First Name : Reza
Last Name : Taheri
Company : HP
Address : MS 44UG, 19447 Pruneridge Ave.
City : Cupertino
State : Ca
Mail Code : Telephone : (408)447-0013
FAX : (408)447-5958
E-mail : firstname.lastname@example.org
Cyberpaper : Eight years ago, at HPTS í91, George Copeland gave a talk on whether the need for more OLTP systems, and for faster OLTP systems, was dying. If each person in the US generated 1 transaction per day, how many systems could we possibly need? His answer was that there are more transactions than that and our system do not process transactions with nearly as much speed and efficiency as benchmarks suggest. So, our jobs were safe for a while.
The question is relevant again. We have doubled performance every year for the past ten years, as measured by benchmark results. Todayís top TPC-C result is almost 200 times higher than the top mark in 4/93. Thatís an annualized rate of 2.4X. Are our OLTP engines running out of things to do?
A colleague uses the changes in the PC market to further argue for this point. For the first 15 years or so of the PC era, the sweet spot of the market óin terms of priceó remained about the same, but the PCs kept getting faster. The systems were never quite fast enough and we all wanted the next generation. Then, it seems the products caught up with our needs. The past 2-3 years has not seen as much increase in the processing power, but a great reduction in the price of PCs. Will the same phenomenon occur in the OLTP server market?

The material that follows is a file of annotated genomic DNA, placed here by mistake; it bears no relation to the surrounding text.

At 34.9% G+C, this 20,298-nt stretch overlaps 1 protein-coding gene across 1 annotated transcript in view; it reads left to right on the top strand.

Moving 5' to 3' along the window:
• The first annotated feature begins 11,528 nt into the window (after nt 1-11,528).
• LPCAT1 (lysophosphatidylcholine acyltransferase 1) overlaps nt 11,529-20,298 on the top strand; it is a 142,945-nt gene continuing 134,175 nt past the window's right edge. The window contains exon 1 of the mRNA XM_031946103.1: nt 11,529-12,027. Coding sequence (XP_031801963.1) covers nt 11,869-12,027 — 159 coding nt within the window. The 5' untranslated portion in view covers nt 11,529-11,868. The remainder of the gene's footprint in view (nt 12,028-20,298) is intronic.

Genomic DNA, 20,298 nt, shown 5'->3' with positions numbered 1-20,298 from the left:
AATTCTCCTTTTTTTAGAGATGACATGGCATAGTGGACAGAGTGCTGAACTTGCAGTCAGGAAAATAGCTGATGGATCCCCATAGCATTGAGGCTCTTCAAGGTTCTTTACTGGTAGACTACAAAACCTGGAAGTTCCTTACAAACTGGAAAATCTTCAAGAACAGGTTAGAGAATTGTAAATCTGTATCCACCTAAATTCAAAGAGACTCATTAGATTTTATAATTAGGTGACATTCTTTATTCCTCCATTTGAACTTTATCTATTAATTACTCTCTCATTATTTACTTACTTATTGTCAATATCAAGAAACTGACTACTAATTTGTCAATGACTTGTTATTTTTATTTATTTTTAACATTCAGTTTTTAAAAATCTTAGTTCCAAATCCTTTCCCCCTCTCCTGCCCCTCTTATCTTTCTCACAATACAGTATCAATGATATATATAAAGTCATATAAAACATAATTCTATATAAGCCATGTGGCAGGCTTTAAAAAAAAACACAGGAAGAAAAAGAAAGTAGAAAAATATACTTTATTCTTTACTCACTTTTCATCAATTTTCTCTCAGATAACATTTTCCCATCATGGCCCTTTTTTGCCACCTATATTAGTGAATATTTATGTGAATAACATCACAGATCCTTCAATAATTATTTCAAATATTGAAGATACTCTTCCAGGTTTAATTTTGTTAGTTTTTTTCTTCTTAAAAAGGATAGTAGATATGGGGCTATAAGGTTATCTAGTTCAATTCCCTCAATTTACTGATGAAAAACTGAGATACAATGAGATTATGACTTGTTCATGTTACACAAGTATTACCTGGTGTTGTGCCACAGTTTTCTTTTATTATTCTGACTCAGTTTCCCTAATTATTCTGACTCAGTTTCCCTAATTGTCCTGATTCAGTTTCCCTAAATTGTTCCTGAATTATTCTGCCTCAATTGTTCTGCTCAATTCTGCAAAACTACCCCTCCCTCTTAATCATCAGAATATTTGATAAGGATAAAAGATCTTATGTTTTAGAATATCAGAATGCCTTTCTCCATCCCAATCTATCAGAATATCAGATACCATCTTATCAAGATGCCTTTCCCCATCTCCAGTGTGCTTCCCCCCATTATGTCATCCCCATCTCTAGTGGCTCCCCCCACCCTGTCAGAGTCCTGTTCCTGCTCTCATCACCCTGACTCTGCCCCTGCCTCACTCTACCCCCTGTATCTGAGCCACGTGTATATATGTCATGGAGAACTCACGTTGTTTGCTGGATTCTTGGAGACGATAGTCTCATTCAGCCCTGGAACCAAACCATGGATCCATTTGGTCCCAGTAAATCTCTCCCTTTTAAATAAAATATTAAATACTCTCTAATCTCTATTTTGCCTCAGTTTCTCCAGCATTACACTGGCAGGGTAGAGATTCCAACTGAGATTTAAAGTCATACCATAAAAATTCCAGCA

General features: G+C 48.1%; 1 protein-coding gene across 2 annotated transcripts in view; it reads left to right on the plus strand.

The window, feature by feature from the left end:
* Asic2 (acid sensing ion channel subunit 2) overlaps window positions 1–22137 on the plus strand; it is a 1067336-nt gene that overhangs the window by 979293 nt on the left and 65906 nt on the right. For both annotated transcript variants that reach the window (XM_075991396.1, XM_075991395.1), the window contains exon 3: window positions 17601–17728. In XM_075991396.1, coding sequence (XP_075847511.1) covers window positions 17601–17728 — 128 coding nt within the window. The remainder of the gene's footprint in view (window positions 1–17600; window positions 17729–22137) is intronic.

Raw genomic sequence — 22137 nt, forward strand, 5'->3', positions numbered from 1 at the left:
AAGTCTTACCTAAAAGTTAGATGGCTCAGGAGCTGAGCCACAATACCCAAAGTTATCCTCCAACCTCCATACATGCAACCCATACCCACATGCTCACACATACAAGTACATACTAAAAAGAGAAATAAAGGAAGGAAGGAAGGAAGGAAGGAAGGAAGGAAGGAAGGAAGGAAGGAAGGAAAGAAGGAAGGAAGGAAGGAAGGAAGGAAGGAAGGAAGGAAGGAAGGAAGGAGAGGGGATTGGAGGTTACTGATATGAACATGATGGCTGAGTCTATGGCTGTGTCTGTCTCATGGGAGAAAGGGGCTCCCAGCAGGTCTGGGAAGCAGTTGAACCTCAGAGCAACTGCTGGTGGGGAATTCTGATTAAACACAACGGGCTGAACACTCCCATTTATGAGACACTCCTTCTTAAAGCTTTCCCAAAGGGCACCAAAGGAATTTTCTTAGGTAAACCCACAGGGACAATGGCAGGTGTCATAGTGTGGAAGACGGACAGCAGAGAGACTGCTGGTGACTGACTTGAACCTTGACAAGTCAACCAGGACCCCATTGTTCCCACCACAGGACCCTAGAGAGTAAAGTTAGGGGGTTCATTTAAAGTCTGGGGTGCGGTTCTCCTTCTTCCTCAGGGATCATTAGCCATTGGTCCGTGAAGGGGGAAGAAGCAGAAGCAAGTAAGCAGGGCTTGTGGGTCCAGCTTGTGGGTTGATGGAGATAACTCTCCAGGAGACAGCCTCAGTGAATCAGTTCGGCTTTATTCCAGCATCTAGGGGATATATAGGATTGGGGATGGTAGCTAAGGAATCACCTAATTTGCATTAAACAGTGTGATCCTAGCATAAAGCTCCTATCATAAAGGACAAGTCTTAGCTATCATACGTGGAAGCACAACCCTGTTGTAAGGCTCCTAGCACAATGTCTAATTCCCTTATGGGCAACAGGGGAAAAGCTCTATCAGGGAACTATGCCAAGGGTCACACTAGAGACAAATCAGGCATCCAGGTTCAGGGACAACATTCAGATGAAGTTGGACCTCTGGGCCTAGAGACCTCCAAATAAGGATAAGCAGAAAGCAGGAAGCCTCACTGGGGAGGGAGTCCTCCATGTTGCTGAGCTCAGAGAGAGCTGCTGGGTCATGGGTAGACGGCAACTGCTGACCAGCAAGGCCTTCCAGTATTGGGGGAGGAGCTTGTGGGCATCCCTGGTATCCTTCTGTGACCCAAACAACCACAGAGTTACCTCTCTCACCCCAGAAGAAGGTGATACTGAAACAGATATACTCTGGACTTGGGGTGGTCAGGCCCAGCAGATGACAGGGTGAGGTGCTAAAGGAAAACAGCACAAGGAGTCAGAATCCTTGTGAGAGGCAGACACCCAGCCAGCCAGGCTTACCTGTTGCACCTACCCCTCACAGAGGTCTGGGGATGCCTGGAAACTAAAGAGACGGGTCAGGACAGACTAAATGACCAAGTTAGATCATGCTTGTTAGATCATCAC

Well, no! For one thing, donít believe everything you read in benchmark results. Systems have definitely gotten faster, but not to the tune of 2.4X per year. (I can expand on this if need be.) But more importantly, the demand is about to explode. E-commerce will generate transactions at a rate we havenít dreamed of. Some of the stuff you read in the futuristic ads will really happen. And the transactions will become more complex with Java code and other interpreted content, authorization, authentication, and much more frequent interactions among multiple, dissimilar systems. Some of the classic transaction processing topics, e.g., maintaining ACID properties among many dissimilar systems connected via unreliable links, will start finding wider application in the real world. Weíll continue to have job security for a while.